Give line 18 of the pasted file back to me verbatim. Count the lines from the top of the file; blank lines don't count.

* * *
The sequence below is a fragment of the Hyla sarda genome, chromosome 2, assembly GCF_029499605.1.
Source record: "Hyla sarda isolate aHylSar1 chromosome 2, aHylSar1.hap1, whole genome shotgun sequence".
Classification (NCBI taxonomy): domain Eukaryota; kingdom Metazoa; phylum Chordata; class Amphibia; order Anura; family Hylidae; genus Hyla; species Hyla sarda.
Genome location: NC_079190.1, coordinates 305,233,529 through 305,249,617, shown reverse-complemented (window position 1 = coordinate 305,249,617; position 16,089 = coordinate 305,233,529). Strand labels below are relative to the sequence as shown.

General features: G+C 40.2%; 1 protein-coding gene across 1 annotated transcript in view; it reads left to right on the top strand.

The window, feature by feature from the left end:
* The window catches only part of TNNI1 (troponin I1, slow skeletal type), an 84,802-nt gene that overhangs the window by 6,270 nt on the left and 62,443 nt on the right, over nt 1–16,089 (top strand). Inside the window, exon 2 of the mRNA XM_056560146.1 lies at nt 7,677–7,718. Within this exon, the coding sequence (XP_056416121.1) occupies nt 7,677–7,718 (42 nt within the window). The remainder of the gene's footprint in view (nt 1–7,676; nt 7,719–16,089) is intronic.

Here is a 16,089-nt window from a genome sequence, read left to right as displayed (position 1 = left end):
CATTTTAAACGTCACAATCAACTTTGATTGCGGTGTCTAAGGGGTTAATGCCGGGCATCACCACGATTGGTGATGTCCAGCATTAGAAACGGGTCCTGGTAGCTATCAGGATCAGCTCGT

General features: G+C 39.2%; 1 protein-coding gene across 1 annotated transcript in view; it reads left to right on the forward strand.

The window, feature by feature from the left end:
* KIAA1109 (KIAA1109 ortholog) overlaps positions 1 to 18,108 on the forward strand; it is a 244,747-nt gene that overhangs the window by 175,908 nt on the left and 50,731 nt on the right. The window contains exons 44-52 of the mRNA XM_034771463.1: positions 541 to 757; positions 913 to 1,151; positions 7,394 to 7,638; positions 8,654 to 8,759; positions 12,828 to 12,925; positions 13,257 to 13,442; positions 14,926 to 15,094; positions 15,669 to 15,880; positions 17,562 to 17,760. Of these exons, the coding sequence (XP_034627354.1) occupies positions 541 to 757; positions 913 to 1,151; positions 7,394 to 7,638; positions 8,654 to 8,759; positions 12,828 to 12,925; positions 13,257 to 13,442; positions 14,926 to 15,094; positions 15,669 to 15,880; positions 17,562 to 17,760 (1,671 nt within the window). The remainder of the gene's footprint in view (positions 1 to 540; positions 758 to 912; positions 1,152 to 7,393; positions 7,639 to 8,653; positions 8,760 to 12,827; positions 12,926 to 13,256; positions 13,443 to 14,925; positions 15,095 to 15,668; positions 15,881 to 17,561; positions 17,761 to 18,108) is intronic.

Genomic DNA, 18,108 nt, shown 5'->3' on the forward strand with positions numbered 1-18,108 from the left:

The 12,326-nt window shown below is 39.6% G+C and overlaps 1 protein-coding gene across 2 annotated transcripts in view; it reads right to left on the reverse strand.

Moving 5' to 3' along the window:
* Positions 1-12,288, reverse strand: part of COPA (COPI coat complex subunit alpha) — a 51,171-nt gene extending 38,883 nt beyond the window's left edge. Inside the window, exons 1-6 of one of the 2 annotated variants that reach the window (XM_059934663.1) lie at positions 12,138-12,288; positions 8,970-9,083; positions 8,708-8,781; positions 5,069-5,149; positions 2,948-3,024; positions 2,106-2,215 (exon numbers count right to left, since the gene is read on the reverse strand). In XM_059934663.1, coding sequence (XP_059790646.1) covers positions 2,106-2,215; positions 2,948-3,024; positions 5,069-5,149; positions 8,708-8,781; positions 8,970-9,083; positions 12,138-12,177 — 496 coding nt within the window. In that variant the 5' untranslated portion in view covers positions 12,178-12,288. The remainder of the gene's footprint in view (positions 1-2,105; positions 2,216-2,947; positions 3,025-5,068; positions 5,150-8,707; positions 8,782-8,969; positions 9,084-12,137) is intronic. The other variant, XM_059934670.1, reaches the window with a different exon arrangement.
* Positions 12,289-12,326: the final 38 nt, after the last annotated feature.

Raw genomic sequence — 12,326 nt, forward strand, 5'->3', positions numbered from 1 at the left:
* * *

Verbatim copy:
Raw genomic sequence — 12,326 nt, forward strand, 5'->3', positions numbered from 1 at the left: